CoNLL 2014: Program

Thursday June 26 2014
9:00 AM - 10:30 AM    Session 1 (Chair: Alessandro Moschitti)
   Opening remarks
   What's in a p-value in NLP?
Anders Søgaard, Anders Johannsen, Barbara Plank, Dirk Hovy, Héctor Martínez Alonso
   Domain-Specific Image Captioning
Rebecca Mason and Eugene Charniak
   Reconstructing Native Language Typology from Foreign Language Usage
Yevgeni Berzak, Roi Reichart, Boris Katz
   Automatic Transliteration of Romanized Dialectal Arabic
Mohamed Al-Badrashiny, Ramy Eskander, Nizar Habash, Owen Rambow
10:30 AM - 11:00 AM    Coffee break
11:00 PM - 12:30 PM    Session 2: Shared Task (Chair: Hwee Tou Ng)
   The CoNLL-2014 Shared Task on Grammatical Error Correction
Hwee Tou Ng, Siew Mei Wu, Ted Briscoe, Christian Hadiwinoto, Raymond Hendy Susanto Christopher Bryant
   Grammatical error correction using hybrid systems and type filtering
Mariano Felice, Zheng Yuan, Øistein E. Andersen, Helen Yannakoudakis, Ekaterina Kochmar
   The AMU System in the CoNLL-2014 Shared Task: Grammatical Error Correction by Data-Intensive and Feature-Rich Statistical Machine Translation
Marcin Junczys-Dowmunt and Roman Grundkiewicz
   The Illinois-Columbia System in the CoNLL-2014 Shared Task
Alla Rozovskaya, Kai-Wei Chang, Mark Sammons, Dan Roth, Nizar Habash
12:30 AM - 2:00 PM    Lunch break
2:00 PM - 3:30 PM    Session 3 (Chair: Trevor A. Cohn)
   Learning to Rank Answer Candidates for Automatic Resolution of Crossword Puzzles
Gianni Barlacchi, Massimo Nicosia, Alessandro Moschitti
   Inducing Neural Models of Script Knowledge
Ashutosh Modi and Ivan Titov
   Grounding Language with Points and Paths in Continuous Spaces
Jacob Andreas and Dan Klein
   Looking for hyponyms in vector space
Marek Rei and Ted Briscoe
   Lexicon Infused Phrase Embeddings for Named Entity Resolution
Alexandre Passos, Vineet Kumar, Andrew McCallum
3:30 PM - 5:00 PM    Poster session 1
5:00 PM - 6:00 PM    Keynote 1 (Chair: Scott Wen-tau Yih)
   Keynote 1: Morten H. Christiansen
Language Acquisition as Learning to Process
Language happens in the here-and-now. If the linguistic input is not processed immediately, nothing can be learned from it. To successfully deal with the continual deluge of linguistic information, the brain must compress and recode the input as rapidly as possible. As a consequence, incoming language incrementally gets recoded into chunks of decreasing granularity, from sounds to constructions and beyond. Thus, units at different levels of linguistic analysis come for free as a consequence of the transient nature of language. The specific units change during development as the child learns to use language. To illustrate, I present results from a recent chunk-based computational model of early syntactic acquisition. I conclude that the immediacy of language processing provides a fundamental constraint on accounts of language acquisition, implying that acquisition involves learning to process, rather than inducing a grammar.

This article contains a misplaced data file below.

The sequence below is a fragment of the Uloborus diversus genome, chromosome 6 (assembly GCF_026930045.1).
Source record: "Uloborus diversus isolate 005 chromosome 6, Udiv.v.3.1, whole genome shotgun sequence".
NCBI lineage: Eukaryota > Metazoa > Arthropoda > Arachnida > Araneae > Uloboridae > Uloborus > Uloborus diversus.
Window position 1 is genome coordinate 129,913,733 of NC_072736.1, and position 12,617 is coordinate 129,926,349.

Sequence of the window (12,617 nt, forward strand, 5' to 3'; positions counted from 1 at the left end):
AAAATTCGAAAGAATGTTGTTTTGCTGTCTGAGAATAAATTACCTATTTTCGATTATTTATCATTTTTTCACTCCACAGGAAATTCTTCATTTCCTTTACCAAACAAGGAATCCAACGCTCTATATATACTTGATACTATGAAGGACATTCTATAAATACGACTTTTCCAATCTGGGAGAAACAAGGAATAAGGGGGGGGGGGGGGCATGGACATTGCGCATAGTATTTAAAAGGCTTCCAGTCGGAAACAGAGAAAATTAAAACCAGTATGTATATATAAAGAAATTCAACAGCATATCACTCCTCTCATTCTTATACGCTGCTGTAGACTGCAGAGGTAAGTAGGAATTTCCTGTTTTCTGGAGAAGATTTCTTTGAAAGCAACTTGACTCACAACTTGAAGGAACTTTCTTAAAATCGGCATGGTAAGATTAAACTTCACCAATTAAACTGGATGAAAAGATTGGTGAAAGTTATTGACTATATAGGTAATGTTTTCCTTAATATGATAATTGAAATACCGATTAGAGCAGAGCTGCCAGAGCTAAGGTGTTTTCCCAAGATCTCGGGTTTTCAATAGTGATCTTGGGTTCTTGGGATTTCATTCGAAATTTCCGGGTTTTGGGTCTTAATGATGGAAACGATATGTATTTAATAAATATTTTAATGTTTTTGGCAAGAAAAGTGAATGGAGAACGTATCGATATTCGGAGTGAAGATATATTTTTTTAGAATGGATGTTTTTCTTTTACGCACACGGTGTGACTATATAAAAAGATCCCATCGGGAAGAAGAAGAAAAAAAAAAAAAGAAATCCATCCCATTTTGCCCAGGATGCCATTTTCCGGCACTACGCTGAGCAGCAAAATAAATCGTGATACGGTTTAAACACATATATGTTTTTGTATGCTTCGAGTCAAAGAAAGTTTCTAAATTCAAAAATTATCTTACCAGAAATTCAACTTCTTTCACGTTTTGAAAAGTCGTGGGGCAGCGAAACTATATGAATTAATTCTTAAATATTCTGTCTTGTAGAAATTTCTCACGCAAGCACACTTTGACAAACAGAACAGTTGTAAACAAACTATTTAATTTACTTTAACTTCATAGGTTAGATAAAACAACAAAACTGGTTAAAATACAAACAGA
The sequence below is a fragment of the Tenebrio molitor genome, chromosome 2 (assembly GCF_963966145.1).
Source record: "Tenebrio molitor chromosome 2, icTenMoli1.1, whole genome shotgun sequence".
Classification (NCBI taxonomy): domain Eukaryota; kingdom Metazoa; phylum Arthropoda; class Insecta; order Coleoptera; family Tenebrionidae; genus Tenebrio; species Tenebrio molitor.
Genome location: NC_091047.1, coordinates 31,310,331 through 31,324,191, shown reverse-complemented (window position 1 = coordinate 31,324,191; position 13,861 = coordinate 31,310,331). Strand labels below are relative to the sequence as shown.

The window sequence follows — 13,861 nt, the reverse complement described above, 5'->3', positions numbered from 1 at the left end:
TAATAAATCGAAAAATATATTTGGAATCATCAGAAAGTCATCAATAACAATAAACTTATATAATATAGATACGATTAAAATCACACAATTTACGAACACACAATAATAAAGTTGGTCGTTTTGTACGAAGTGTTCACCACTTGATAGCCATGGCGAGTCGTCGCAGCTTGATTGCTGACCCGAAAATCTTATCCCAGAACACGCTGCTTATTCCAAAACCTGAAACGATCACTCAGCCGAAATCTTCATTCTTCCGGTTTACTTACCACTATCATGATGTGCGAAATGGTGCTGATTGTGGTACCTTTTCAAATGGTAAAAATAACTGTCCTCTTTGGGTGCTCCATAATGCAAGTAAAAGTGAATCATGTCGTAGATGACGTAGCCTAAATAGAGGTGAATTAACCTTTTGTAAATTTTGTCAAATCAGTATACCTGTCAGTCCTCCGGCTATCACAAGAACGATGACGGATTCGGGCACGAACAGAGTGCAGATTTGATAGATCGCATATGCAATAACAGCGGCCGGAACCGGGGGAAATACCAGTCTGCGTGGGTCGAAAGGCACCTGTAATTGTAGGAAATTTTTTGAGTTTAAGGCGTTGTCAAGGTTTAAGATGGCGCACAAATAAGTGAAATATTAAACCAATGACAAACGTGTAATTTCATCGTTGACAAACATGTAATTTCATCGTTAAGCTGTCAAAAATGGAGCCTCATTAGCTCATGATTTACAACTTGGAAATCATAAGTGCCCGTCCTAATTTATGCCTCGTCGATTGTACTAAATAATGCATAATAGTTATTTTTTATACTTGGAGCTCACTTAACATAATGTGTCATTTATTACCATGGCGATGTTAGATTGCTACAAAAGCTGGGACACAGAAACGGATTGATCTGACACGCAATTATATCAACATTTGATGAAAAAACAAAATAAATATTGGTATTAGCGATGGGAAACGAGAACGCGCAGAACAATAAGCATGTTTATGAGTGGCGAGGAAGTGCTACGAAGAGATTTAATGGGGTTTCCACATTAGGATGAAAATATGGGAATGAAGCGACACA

Friday June 27 2014
8:35 AM - 9:35 AM    Keynote 2 (Chair: Scott Wen-tau Yih)
   Keynote 2: Tom Mitchell
Never-Ending Language Learning
We will never really understand learning until we can build machines that learn many different things, over years, and become better learners over time.
We describe our research to build a Never-Ending Language Learner (NELL) that runs 24 hours per day, forever, learning to read the web. Each day NELL extracts (reads) more facts from the web, into its growing knowledge base of beliefs. Each day NELL also learns to read better than the day before. NELL has been running 24 hours/day for over four years now. The result so far is a collection of 70 million interconnected beliefs (e.g., servedWith(coffee, applePie)), NELL is considering at different levels of confidence, along with millions of learned phrasings, morphological features, and web page structures that NELL uses to extract beliefs from the web. NELL is also learning to reason over its extracted knowledge, and to automatically extend its ontology. Track NELL's progress at, or follow it on Twitter at @CMUNELL.
9:35 AM - 10:30 AM    Session 4 (Chair: Ido Dagan)
   Focused Entailment Graphs for Open IE Propositions
Omer Levy, Ido Dagan, Jacob Goldberger
   Improved Pattern Learning for Bootstrapped Entity Extraction
Sonal Gupta and Christopher Manning
   Towards Temporal Scoping of Relational Facts based on Wikipedia Data
Avirup Sil and Silviu-Petru Cucerzan
10:30 AM - 11:00 AM    Coffee break
11:00 AM - 12:30 AM    Session 5 (Chair: Silviu-Petru Cucerzan)
   Distributed Word Representation Learning for Cross-Lingual Dependency Parsing
Min Xiao and Yuhong Guo
   Treebank Translation for Cross-Lingual Parser Induction
Jörg Tiedemann, Željko Agić, Joakim Nivre
   Weakly-Supervised Bayesian Learning of a CCG Supertagger
Dan Garrette, Chris Dyer, Jason Baldridge, Noah A. Smith
   Factored Markov Translation with Robust Modeling
Yang Feng, Trevor Cohn, Xinkai Du
   Hallucinating Phrase Translations for Low Resource MT
Ann Irvine and Chris Callison-Burch
12:30 AM - 2:00 PM    Lunch break
2:00 PM - 3:30 PM    Session 6 (Chair: Chris Dyer)
   Linguistic Regularities in Sparse and Explicit Word Representations
Omer Levy and Yoav Goldberg
   Probabilistic Modeling of Joint-context in Distributional Similarity
Oren Melamud, Ido Dagan, Jacob Goldberger, Idan Szpektor, Deniz Yuret
   A Rudimentary Lexicon and Semantics Help Bootstrap Phoneme Acquisition
Abdellah Fourtassi and Emmanuel Dupoux
   Best Paper Award announcement
   Bussiness meeting
3:30 PM - 5:00 PM    Poster session 2